The latest issue of NEHA News (PDF) arrived in the post earlier this week. Actually, four copies arrived because for some reason Hanna and I are listed on the membership rolls twice each and can’t get the organization to fix the glitch.
Anyway. I have a review therein of Molly McCarthy’s most entertaining new monograph The Accidental Diarist: A History of the Daily Planner in America (University of Chicago Press, 2013)*:
For nearly two decades, I have habitually carried a day planner in which to note future tasks and appointments, track expenses, and mark the passage of time. At the end of every year, I add the used-up planner to a box in the back of my closet before opening a fresh volume and starting anew. Until reading Molly McCarthy’s The Accidental Diarist, I had never considered this habit in historical context. Now I have.
In five thematic chapters, loosely arranged in chronological order, McCarthy (Associate Director of the UC Davis Humanities Institute) explores the development of the modern day planner from early Colonial almanacs to the advent of the Wanamaker Diary in 1900. Combing through centuries of daily records kept by American men and women in pre-printed “blank” books, McCarthy documents the way in which Americans learned to use almanacs, diaries, and planners to both reflect on the past and plan for the future. She argues convincingly that the daily planner was a training ground for modern ways of organizing life.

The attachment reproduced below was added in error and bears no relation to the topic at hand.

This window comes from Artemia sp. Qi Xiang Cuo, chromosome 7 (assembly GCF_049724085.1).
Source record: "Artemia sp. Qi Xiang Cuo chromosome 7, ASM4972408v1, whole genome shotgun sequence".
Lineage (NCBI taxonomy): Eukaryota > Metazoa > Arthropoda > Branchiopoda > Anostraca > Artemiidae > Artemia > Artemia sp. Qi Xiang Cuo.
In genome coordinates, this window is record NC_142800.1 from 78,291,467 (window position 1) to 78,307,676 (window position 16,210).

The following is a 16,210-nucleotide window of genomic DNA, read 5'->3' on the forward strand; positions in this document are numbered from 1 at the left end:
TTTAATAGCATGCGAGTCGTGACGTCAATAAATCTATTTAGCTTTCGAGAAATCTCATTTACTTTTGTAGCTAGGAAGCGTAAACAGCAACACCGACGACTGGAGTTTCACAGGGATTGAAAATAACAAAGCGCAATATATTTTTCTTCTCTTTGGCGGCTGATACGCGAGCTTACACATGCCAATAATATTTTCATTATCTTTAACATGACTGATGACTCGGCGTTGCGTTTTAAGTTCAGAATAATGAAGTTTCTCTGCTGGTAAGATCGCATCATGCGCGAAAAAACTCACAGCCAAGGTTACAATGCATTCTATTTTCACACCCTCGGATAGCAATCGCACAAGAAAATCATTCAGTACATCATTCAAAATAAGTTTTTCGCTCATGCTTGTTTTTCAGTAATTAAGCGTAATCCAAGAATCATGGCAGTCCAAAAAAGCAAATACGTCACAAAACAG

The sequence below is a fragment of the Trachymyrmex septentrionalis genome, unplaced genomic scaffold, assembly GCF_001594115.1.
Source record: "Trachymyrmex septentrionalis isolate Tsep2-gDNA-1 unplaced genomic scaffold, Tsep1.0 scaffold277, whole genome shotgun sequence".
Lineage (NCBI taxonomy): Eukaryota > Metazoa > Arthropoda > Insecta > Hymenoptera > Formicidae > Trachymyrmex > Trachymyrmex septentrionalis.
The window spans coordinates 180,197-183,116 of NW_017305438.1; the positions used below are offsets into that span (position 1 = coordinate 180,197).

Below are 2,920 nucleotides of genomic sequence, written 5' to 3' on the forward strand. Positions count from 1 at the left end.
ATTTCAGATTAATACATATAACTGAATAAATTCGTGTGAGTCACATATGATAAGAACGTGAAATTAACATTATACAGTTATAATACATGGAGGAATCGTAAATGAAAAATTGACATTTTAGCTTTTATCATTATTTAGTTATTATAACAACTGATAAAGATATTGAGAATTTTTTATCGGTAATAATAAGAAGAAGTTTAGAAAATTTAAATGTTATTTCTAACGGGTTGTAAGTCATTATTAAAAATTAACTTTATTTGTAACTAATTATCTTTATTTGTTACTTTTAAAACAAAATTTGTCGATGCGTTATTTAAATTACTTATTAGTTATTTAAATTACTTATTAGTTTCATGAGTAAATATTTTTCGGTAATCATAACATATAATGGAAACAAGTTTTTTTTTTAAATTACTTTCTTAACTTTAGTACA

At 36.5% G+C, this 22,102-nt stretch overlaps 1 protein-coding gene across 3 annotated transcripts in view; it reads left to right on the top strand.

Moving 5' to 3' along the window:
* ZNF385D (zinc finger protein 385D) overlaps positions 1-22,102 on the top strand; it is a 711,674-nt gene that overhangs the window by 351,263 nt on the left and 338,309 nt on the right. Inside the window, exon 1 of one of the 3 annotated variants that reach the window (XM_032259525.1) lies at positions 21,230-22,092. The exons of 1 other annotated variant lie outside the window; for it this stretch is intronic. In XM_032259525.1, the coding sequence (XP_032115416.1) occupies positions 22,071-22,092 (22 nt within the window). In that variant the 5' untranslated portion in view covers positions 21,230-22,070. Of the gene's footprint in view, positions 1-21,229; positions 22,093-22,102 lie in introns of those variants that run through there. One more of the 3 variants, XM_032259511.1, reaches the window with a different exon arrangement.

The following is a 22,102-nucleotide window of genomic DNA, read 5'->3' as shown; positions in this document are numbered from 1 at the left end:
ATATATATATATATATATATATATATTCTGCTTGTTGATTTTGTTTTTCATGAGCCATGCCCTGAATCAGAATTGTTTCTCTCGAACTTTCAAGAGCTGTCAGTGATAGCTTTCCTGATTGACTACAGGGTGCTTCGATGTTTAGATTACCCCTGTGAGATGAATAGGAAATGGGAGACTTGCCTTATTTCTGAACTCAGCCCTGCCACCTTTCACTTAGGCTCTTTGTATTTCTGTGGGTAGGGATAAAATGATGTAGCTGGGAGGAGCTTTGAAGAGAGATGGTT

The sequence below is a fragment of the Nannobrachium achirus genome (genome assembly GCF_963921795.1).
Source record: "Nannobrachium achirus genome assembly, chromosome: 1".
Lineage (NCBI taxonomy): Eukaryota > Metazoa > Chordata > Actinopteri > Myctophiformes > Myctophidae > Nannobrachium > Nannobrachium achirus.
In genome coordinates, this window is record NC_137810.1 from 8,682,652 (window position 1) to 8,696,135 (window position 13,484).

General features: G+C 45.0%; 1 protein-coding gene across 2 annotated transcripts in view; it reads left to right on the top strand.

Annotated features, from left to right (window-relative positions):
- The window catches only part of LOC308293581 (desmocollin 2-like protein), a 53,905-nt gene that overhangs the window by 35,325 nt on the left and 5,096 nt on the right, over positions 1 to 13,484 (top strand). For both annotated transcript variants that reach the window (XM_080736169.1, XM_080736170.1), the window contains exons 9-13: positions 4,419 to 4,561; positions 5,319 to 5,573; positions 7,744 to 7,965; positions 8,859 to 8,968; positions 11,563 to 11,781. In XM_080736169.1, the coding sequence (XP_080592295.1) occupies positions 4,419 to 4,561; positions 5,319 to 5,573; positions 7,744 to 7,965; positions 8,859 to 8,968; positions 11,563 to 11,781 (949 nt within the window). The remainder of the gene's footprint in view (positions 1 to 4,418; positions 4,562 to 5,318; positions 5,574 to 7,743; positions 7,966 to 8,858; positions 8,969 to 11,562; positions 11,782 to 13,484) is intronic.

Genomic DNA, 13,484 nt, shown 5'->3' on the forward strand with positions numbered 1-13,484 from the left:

Read the full review at the NEHA website.
In the interest of full disclosure, Molly McCarthy is a former MHS research fellow, although her residence at the MHS was before my time, and I assisted her on obtaining images of materials at the Society to illustrate the book. Her project is, I would argue, an excellent example of the work historians can do with the seemingly opaque objects of history that, when put in context, are much more revealing than they first appear.